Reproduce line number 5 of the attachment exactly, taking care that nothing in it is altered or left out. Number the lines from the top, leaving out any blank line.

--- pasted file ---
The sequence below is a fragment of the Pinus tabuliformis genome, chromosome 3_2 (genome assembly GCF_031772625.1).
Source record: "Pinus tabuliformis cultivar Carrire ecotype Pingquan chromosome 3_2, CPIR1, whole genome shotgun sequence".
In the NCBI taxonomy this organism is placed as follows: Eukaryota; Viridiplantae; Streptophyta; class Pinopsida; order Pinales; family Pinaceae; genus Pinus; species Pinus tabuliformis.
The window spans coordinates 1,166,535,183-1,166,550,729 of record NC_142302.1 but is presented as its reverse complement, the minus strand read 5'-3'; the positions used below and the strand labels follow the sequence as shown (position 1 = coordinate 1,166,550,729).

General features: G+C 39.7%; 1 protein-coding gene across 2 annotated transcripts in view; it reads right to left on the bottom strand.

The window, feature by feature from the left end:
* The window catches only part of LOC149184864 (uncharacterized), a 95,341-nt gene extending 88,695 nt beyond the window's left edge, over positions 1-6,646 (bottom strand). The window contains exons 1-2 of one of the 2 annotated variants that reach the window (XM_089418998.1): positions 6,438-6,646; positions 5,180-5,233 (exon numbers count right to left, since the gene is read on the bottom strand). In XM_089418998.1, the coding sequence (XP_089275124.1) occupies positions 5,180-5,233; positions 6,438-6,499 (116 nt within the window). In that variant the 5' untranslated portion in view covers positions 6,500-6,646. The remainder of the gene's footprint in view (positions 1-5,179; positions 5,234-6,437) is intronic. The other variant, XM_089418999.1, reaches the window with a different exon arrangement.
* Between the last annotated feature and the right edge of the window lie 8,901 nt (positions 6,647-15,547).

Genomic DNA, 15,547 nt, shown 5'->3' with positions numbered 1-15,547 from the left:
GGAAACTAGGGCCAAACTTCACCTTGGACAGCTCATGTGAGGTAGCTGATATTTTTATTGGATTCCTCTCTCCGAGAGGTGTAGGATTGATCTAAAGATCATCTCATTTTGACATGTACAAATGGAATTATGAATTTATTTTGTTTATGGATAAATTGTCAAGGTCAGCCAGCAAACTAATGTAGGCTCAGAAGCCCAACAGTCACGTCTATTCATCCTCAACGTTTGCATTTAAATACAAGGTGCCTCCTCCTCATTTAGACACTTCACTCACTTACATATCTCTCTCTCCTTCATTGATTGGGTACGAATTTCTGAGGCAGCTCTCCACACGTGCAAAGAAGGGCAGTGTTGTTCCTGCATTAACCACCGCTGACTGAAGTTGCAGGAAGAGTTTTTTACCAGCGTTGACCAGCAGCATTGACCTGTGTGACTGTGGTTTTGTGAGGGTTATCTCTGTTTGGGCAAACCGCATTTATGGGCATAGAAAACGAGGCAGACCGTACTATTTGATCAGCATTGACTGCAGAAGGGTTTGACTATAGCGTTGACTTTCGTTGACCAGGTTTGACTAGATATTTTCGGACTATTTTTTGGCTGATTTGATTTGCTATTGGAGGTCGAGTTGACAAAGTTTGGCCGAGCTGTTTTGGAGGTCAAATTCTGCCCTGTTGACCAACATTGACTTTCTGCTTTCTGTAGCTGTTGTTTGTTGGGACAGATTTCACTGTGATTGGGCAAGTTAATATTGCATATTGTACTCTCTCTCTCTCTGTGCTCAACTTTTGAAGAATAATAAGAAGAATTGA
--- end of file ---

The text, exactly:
General features: G+C 39.7%; 1 protein-coding gene across 2 annotated transcripts in view; it reads right to left on the bottom strand.